Apron of the Day:”Sweet and Hot”

This is not one of my Yin/Yang His/Hers kind of reversible aprons — it’s all hot sweet cuties, from the chic babe walking her pup to the saucy chick motorcyclists flashing their frilly panties. It was a blast to create because I giggled my way through the sewing.

 

 

 

 

 

 

 

 

 

 

On this side the print features cowgirls, flamenco dancers, babes in capris chatting on the phone: I love them all.

 

 

 

 

 

 

 

 

 

 

For (hee hee) a “fabric artist” like me, it’s all about the print. Fabrics for me are like my children;how can you play favorites? That said, this week these motorcycling mammas are my bevvy of firstborns.

 

 

 

 

 

 

 

Even Loulander laughed — I’m glad I had the prim red gingham trim for the pockets.

 

 

 

 

 

 

 

 

 

I’ve some dazzling Asian prints I can’t wait to cut into, but what think you? Should I begin this year’s crop of holiday aprons?

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Filed under A yard of fabric, Apron of the Day, Cheap and Cheerful Object of the Day, How Cool is That?, Needlework, Reversible Aprons, Sewing

Making Bargains

I had a big birthday this summer, but I still feel as bewildered and bedazzled as I was when I  was fifteen. I think, at least back in my day when I was cheated out of the fun of an IPad, an IPod and an IPhone, I had I huge fantasy life. That fantasy life included Ray Davies, Glenn Gould and Pierre Trudeau falling madly in love with me. Those fools.

(I still don’t own any of those IThings. but I know my son-in-law could hook me up.)

In my early twenties I saved my money — 1000 bucks, and it financed four months in Europe. London, Paris, Rome, Florence.  Viarreggio. Oh, for the romance of one’s early twenties! Yeah, I picked  up a husband over the breakfast table at the Locanda Anna in Florence.

It stabs me, I mean it stabs me to the heart to know  that without an enormous creative effort from me and huge economic luck, , I’ll never see St. Paul Covent Garden again. I’ll never see the Pyramids, Ankhor Wat (forgive the bad spelling!) and Machu Picchu, Or Venice. Or NYC.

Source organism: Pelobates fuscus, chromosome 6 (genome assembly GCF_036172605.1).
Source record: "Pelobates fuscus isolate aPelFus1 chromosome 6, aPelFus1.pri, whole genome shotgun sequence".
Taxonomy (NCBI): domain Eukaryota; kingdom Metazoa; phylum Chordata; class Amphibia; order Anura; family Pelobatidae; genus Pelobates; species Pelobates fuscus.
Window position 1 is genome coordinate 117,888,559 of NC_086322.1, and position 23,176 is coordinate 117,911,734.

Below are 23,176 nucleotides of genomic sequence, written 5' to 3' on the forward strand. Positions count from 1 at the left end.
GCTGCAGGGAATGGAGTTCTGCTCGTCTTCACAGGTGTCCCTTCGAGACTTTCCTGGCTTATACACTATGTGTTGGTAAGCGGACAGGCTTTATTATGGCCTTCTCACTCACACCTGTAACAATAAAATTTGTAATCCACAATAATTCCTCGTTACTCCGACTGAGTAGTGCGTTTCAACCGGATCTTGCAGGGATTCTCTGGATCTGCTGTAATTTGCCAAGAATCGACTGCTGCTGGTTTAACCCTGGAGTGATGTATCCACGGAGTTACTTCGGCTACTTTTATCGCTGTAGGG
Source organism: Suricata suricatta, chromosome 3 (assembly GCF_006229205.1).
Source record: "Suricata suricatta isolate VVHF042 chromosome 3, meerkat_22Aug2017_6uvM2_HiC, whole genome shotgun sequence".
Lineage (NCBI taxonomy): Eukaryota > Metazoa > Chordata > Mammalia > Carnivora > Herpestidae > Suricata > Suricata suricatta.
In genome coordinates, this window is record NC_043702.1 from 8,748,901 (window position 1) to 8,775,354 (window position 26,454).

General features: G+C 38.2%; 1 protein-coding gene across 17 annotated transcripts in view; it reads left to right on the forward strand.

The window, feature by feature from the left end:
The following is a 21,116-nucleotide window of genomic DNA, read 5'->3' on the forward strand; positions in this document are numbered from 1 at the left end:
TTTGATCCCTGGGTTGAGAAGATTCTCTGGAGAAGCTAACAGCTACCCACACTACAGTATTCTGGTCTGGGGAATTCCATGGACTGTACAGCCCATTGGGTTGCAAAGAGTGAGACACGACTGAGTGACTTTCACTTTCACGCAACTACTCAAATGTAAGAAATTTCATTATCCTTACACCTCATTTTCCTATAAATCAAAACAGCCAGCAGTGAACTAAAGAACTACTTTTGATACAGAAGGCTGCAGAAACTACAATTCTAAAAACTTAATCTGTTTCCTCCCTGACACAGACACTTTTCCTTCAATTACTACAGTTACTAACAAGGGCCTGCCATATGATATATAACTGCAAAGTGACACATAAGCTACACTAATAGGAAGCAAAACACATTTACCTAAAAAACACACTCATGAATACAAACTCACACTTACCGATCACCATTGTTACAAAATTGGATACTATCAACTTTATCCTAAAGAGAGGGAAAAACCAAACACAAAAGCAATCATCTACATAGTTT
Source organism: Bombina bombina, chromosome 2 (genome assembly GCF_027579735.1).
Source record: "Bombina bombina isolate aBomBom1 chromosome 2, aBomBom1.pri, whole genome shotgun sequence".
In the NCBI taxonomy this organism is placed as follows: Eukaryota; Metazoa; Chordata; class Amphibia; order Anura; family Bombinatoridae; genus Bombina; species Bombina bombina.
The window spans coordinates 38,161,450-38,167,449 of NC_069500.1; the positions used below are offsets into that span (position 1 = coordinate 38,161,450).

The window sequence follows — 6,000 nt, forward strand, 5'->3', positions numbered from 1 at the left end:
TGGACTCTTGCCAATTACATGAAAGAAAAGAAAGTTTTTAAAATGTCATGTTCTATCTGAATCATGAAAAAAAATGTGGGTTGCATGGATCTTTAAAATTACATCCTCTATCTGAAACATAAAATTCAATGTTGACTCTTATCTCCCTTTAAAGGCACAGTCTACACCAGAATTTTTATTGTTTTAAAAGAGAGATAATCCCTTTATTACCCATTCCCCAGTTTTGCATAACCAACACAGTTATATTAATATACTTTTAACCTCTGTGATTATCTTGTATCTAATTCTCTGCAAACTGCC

Maybe this is a list of the possibles:

Spillsville, Iowa. Antonin Dvorak lived in Spillsville for a year and wrote “The Symphony From the New World” there. I want to smell the air he breathed. I love Dvorak, and I adore annoying my husband by saying “He’s better than Brahms!” (He is.)

Columbus, IN. Here’s the deal from Travel and Leisure:Travel + Leisure magazine said:
Designed by legendary architect Eero Saarinen, the J. Irwin & Xenia Miller House ranks alongside Frank Lloyd Wright’s Fallingwater, Ludwig Mies van der Rohe’s Farnsworth House, and Philip Johnson’s Glass House as a hallmark of Modernist design.  It was completed in 1957, but unlike those residences, it is surrounded by some of the most beautiful Modernist gardens in the United States, created by landscape architect Dan Kiley.“ 

Nauvoo, IL, the stop off point for the Mormons on the way to Salt Lake City. Freaky, but worth it.

Hannibal, MO. Mark Twain, period paragraph.

But my big North American travel dream is to get to Newfoundland, that wild and crazy place endowed with huge history, fat fish, cliffs, meadows and sea. And L’Anse Meadow, a Viking settlement whose existence has haunted my dreams since I was ten. (Of course, I’d have driven around Cape Breton Island,checked out Halifax, hopped the ferry to PEI where I’d visit Green Gables and gorge on shellfish and potatoes before I got to The Rock.)

Closer to home, there are Arthur/Arcola, the Amana Colonies and the Indiana Limberlost of Gene Stratton Porter. I have a huge crush on mounds, especially if they’re in the shape of animals — do I have to go to North Dakota to see one? (Attention Dale Simpson Jr.)

I’m laughing. Seems like my trip to Newfoundland will cost as much as a trip to Rome. I want it anyway, and I want to rent some goofy SUV and go with my father,my husband, my daughter, and my son-in-law.

And please, if you have any touristic advice — chat on.

 

 

 

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Filed under History, How Cool is That?, Into the Mystic, Worth it anyway

Newspaper Names: Read all About It!

I sport some newspaper genes. Many of my McArthur ancestors were journalists, my father spent his career producing the very paper on which your daily is printed, and, I, in my small way, write a regular column that appears on newsprint. I remember when there was a morning paper and an evening paper in most towns of any size, and when I first moved to Chicago there were four dailies: The Tribune, the Sun-Times and the Daily News. We’re down to two. (**Edited to mention that the fourth paper was the Chicago Daily Defender.)

But this isn’t going to be one of those nostalgic pieces full of millennial gloom and doom about the disappearance of the daily rags. (I am glad to see my hometown journal,  Le Nouvelliste is still around with all the lurid stories filed under “Faits Divers.”)

Those who know me well know I have a weird kick in my gallop about names. People names, pet names, place names, botanical names, brand names, grocery store names — I roll my tongue around a good name, then store it away in the rental storage unit my brain’s become.  A discovery of a great newspaper name among all those ho-hum Timeses and Posts and Gazettes and Suns and Newses makes me happy, well, forever!